Gains and losses . . .
Both the U.S.-China trade war and the December 2018 arrest of Huawei CFO Meng Wanzhou have had serious repercussions for some Canadian sectors. In 2018, China imported 40 per cent of Canadian canola, with Canadian canola seed exports to China valued at around C$2.17B. But in 2019, China blocked imports of Canadian canola. Then, in late June, China also blocked imports of Canadian pork – a big blow to Canada as China was Canada’s biggest pork market. Meanwhile, other Canadian sectors, such as wheat and lobsters, have benefited from the trade war. According to the US Department of Agriculture, Canada’s share of Chinese wheat imports rose from 32 per cent in 2017-2018 to more than 60 per cent in 2018-2019, a gain that has come at the expense of American and Australian wheat farmers. The value of Canadian lobster exports to China from January to June 2019 was nearing US$200M – a sharp rise from 2018 when lobster exports to China amounted to US$223M for the entire year. This spike is a direct result of plunging U.S. lobster exports to China following China’s newly imposed tariffs on the flavourful crustaceans.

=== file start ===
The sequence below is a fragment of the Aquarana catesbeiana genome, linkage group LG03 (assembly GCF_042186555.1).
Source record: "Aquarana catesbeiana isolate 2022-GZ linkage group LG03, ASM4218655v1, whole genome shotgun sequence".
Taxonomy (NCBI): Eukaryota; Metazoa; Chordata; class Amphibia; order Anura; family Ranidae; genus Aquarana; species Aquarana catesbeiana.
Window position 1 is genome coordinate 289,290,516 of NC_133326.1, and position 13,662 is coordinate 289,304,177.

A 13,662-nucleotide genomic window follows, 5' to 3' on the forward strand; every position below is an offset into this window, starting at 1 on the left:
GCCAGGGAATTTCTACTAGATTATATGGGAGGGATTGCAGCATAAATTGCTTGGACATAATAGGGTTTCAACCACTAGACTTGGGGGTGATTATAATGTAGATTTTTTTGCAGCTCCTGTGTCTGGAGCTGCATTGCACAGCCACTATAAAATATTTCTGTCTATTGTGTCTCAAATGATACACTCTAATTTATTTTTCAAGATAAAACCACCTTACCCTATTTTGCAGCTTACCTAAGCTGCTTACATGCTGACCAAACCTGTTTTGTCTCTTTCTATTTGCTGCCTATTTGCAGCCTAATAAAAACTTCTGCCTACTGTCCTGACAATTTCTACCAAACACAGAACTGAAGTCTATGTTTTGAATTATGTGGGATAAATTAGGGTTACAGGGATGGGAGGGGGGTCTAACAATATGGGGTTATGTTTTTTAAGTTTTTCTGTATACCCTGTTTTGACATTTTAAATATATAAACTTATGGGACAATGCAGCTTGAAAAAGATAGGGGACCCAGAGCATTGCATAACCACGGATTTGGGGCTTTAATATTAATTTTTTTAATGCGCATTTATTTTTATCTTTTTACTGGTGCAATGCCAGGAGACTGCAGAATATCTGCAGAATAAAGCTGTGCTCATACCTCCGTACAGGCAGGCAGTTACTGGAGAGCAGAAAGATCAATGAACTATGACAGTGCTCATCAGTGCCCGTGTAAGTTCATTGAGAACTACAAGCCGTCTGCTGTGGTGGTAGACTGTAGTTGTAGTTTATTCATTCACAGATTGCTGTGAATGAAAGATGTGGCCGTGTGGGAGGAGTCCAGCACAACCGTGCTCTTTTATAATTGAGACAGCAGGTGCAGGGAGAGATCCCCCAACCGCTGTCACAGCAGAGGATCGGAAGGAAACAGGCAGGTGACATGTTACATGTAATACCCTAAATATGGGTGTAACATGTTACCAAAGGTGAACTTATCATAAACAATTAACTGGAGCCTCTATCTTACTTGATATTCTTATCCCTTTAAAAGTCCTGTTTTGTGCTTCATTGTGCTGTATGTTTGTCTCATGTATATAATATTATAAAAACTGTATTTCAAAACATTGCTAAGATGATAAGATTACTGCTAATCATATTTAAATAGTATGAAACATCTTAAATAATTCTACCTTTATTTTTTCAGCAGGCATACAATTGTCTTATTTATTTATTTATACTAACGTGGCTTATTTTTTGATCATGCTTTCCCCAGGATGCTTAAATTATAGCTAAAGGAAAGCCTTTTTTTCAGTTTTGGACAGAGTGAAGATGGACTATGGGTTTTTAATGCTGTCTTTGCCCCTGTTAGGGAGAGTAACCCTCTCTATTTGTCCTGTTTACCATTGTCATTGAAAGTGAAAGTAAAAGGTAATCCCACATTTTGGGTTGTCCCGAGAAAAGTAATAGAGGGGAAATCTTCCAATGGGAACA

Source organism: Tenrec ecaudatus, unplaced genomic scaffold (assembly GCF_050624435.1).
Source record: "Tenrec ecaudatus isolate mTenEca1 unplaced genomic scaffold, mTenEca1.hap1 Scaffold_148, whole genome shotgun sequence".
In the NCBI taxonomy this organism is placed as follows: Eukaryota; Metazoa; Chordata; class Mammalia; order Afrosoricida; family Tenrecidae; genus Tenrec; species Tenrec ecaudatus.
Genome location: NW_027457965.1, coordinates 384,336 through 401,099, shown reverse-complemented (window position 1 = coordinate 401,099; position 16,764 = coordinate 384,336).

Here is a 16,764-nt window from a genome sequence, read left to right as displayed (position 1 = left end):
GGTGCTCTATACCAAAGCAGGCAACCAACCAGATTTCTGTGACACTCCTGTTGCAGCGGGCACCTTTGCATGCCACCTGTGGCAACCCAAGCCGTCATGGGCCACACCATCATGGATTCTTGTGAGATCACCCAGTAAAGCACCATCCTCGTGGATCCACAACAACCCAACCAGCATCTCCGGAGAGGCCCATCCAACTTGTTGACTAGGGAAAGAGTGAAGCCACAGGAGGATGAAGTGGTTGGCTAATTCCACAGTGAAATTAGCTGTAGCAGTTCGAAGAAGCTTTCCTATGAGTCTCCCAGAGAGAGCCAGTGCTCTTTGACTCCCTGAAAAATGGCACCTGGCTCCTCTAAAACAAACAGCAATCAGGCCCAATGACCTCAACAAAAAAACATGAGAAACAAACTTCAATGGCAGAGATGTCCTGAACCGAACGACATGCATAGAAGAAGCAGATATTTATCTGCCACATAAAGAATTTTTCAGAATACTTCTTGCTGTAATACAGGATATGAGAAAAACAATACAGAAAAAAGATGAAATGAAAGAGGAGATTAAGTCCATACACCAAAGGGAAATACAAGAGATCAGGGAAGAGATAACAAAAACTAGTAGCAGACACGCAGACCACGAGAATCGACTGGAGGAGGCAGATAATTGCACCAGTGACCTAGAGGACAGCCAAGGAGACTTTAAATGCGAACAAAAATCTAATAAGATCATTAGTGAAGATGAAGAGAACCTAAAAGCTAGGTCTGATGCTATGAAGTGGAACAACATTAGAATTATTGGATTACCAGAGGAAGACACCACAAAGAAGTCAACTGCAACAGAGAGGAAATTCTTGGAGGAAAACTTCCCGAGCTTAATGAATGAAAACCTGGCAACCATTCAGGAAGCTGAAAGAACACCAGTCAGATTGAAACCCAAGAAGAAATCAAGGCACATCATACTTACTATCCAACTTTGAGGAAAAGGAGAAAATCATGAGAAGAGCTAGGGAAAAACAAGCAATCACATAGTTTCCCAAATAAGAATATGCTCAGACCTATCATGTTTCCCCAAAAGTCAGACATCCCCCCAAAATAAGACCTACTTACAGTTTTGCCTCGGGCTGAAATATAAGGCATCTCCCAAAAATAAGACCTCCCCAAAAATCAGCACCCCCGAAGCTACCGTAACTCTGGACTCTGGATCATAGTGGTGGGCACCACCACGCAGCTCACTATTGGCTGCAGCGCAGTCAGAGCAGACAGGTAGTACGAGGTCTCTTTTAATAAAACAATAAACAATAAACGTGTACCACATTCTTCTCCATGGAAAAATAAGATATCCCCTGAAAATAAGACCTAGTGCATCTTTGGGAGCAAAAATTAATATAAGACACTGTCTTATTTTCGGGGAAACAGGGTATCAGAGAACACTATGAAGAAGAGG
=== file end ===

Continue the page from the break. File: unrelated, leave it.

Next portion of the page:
Caught in a geopolitical conflict . . .
With the Trump administration treating China as both an economic and strategic rival, Canada is paying the price. Article 32.10 in the USMCA, the new NAFTA, gives the U.S. a veto over Canada and Mexico’s future free trade agreements with China. In addition, Canada’s arrest of Huawei’s Meng was in response to a US request – an event that triggered Chinese retaliatory measures against Canadian canola and pork imports to China.
Wanted: A federal government strategy . . .
Canadian farmers are facing uncertainty, not sure whether to grow more wheat or canola for next year, and they also need to think seriously about other export markets as alternatives to China. Meanwhile, the federal government does not have a clear strategy to resolve the conflict. However, the appointment today of Canada’s new ambassador to China, Dominic Barton, former Senior Partner with McKinsey & Company and its Asia Chair from 2004 to 2009, ends a months-long gap without a top Canadian diplomat in China. Barton is well-connected in China and might be in a position to put Canada-China relations back on track.